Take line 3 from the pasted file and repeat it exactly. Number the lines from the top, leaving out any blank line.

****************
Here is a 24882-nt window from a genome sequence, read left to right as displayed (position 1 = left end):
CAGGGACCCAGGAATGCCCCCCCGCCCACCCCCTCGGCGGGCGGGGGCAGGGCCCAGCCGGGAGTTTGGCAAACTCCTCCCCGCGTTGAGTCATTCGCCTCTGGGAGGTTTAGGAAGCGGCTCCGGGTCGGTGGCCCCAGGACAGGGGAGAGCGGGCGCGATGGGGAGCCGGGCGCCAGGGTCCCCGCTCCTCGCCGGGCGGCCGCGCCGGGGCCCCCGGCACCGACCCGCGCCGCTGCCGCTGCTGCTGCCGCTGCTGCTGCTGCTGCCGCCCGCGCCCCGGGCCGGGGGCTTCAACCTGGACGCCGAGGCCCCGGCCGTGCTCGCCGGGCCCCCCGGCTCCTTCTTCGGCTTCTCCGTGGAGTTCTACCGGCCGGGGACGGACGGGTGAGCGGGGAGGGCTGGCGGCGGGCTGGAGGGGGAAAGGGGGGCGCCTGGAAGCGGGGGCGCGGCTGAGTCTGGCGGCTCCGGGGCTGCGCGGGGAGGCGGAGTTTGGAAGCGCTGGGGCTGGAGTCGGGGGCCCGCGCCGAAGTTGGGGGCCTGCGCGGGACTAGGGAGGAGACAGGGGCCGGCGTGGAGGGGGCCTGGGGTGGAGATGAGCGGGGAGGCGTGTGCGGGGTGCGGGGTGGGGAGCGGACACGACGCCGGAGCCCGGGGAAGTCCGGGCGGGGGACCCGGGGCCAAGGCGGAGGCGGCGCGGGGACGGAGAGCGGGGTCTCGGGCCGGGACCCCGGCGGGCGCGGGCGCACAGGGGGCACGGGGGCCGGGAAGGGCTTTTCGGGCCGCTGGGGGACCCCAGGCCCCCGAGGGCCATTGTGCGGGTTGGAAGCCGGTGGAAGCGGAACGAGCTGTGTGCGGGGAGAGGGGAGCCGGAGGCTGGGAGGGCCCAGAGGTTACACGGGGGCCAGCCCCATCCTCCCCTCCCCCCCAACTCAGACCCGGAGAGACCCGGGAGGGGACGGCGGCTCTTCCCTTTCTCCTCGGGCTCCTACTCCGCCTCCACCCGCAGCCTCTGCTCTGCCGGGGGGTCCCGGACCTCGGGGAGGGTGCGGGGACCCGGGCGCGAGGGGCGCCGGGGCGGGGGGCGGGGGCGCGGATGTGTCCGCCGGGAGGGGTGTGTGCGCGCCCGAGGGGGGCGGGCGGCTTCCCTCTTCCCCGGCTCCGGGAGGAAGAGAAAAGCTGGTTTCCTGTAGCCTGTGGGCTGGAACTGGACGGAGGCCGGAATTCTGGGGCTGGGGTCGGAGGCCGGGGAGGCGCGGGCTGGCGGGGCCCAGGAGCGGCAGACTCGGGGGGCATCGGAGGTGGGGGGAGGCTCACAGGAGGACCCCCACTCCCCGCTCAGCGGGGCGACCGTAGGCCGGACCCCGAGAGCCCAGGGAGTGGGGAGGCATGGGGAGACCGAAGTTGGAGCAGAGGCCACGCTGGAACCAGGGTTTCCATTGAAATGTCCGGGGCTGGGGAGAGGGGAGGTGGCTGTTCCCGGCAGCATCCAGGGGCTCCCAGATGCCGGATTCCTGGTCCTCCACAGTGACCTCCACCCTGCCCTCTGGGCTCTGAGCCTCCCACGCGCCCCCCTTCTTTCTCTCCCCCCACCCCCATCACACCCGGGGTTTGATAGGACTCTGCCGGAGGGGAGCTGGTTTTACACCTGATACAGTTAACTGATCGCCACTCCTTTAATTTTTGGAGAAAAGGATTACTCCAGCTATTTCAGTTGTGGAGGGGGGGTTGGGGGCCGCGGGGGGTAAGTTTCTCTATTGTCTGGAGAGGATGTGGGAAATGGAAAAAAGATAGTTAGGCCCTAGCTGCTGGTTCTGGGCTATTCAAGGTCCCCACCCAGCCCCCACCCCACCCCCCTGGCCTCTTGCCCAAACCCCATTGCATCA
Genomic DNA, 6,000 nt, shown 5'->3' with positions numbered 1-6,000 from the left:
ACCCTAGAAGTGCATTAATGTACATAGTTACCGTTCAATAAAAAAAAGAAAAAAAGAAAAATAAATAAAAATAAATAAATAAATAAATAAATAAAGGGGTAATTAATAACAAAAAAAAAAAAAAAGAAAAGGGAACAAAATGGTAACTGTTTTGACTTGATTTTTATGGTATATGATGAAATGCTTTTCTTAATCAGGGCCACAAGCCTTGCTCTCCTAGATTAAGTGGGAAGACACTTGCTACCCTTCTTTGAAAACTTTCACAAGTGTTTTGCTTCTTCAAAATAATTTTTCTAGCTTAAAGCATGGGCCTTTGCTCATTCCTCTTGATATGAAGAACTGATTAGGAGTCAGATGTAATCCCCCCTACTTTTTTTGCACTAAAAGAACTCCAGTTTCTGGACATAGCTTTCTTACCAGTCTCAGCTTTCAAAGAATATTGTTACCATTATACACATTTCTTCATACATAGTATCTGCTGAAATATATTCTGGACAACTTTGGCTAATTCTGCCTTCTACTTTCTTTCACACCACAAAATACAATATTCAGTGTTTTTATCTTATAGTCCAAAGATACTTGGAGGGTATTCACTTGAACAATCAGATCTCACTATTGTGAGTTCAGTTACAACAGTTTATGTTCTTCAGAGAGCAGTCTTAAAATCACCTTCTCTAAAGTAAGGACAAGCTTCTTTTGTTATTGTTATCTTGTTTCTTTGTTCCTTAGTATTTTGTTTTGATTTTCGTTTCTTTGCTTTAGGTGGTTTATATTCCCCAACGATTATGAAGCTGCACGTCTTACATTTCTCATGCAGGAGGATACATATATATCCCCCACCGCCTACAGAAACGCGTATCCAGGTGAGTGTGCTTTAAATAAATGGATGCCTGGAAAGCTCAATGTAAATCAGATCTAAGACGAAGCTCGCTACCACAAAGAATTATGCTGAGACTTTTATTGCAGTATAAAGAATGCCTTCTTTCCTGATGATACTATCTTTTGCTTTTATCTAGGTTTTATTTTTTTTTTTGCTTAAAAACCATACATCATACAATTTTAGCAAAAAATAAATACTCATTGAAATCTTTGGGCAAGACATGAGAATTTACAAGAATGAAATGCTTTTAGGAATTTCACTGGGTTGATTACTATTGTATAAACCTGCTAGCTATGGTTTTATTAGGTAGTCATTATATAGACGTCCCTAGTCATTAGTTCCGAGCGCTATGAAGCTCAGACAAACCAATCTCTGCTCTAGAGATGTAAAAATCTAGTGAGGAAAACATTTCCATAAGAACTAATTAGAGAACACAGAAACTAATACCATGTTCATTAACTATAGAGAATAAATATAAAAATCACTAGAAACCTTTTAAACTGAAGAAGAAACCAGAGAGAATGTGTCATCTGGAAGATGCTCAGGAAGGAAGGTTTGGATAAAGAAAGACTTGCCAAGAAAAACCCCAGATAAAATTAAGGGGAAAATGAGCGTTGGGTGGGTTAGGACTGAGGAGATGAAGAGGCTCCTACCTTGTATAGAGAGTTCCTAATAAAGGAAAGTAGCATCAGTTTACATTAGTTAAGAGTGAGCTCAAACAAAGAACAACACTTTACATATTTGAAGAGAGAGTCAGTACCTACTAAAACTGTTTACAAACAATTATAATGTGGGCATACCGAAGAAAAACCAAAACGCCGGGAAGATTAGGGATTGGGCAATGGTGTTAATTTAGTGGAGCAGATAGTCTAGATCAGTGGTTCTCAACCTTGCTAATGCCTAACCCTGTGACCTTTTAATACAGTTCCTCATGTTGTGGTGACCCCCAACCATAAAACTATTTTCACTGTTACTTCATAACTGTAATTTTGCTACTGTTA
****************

Genomic DNA, 6,000 nt, shown 5'->3' with positions numbered 1-6,000 from the left: